The Supreme Court has finally drawn a line under the ongoing debate on whether results-based commission payments should be included within holiday pay calculations by rejecting British Gas’ appeal against the Court of Appeal judgment of October 2016.
As a reminder, the Court of Appeal in October 2016, in the case of Lock and another v British Gas Trading, upheld the decision of European Court of Justice, followed by the decision of Employment Appeal Tribunal, and ruled that any holiday pay must include result-based commission payments that would ordinarily be earned by the worker in the course of business. Now, by refusing British Gas the right to appeal against this decision, employers will have some clarity on this ambiguous issue.
Dave Prentis, UNISON's general secretary, comments (2 March 2017)
“It’s taken nearly five years to get here, but now all employees who earn commission will see that reflected in their holiday pay. Until now, many whose wages included commission lost a lot of money whenever they took a holiday. Many simply couldn’t afford to go away. Today’s decision puts right that wrong.”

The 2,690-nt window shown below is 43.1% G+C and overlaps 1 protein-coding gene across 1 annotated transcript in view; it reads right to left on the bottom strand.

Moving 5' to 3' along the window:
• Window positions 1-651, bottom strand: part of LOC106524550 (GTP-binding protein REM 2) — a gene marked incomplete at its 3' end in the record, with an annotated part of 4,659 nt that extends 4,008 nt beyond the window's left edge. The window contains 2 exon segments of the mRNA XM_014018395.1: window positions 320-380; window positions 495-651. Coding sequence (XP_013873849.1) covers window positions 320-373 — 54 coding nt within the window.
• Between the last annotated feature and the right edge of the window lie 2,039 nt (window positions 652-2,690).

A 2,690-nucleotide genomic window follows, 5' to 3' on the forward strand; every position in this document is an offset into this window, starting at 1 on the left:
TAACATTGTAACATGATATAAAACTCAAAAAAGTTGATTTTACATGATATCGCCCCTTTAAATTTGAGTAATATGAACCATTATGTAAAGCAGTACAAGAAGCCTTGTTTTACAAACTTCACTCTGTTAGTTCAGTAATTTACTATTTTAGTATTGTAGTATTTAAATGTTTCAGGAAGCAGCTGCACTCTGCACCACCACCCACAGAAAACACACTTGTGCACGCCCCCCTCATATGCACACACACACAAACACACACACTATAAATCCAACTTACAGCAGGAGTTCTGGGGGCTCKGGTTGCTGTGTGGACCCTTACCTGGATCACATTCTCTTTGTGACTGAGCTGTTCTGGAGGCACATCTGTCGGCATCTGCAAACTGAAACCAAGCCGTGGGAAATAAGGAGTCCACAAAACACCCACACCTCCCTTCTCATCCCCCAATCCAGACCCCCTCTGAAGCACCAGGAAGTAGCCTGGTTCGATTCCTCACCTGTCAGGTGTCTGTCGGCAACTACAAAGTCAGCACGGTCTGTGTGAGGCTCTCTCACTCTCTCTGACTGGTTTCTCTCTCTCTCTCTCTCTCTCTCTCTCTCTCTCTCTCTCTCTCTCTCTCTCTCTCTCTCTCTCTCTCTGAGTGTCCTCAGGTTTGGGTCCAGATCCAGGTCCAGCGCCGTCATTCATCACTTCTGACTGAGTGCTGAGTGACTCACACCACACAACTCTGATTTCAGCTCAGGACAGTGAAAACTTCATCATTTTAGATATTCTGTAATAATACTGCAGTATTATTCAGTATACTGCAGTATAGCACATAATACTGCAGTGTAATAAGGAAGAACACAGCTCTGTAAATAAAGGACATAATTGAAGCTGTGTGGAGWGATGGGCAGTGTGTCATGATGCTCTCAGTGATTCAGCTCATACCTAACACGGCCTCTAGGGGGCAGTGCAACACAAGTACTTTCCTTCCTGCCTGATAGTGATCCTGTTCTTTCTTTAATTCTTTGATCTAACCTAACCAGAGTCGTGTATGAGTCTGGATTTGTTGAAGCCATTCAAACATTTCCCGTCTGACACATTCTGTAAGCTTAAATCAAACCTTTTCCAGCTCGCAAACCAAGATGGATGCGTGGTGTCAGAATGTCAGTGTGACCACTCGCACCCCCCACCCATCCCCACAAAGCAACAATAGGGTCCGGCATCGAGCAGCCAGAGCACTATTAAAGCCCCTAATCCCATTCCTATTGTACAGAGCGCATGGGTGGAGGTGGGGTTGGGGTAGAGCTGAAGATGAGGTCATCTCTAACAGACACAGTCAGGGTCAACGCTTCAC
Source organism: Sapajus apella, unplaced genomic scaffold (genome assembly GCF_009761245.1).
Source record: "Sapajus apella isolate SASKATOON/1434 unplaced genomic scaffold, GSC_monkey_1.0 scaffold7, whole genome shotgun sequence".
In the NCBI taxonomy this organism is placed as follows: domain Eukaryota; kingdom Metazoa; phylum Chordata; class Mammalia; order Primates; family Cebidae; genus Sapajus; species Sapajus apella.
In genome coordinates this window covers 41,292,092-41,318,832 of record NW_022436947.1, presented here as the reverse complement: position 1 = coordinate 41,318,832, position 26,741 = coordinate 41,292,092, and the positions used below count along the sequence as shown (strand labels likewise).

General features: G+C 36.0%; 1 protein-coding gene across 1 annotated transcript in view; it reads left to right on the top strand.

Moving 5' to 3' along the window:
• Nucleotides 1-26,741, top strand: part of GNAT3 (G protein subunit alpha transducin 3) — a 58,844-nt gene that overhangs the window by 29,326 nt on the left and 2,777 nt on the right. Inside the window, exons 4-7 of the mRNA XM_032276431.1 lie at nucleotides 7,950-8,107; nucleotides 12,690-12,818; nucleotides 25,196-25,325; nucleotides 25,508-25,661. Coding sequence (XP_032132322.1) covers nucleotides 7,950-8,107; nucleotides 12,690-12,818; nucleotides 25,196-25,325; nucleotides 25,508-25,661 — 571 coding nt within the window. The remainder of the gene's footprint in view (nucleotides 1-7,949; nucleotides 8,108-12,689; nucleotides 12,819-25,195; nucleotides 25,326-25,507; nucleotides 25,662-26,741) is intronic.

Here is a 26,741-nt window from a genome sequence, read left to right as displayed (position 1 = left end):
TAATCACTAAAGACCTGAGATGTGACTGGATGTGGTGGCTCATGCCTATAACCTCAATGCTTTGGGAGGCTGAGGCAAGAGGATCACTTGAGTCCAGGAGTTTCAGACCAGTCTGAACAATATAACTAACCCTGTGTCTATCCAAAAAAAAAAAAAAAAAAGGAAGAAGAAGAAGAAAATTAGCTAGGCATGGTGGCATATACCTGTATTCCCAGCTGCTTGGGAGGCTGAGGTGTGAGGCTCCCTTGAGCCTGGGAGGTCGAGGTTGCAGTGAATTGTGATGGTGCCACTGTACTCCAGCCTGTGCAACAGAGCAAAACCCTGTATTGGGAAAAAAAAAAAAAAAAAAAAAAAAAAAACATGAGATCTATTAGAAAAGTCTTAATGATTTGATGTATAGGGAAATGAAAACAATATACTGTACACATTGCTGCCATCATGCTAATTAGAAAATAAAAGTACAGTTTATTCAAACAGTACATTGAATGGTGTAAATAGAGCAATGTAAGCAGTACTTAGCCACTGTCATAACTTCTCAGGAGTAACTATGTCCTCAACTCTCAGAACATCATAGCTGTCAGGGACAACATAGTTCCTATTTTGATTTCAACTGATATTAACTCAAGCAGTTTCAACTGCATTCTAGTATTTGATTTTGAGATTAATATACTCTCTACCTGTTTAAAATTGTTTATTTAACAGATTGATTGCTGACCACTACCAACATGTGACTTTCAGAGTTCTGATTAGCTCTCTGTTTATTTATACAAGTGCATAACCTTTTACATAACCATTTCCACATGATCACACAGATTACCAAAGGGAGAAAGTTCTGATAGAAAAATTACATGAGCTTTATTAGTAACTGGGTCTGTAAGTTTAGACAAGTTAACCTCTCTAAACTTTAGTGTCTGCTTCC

Nonetheless, the implications of this judgment will mean different things for each organisation and will depend upon the contractual nature of results-based commission schemes and how integrated such payments are to the individual’s work. Further, a number of practical questions remain outstanding along with the final outcome for Mr Lock. What is the appropriate reference period for calculating holiday pay and commission payments? What is the correct approach if the commission scheme operates in such a way that it effectively compensated the individual for the period of annual leave? Only once these outstanding issues have been clarified will employers be able to confidently assess their own arrangements.
It has been reported that the Employment Tribunal will decide on these outstanding matters this month and, in the meantime, employers are advised to consider their own arrangements to assess and plan for their potential liabilities.
If you need further advice or have any questions with regard to calculating holiday pay within your organisation, please contact us at email@example.com or 029 2048 2288 and our employment specialists will be happy to help.
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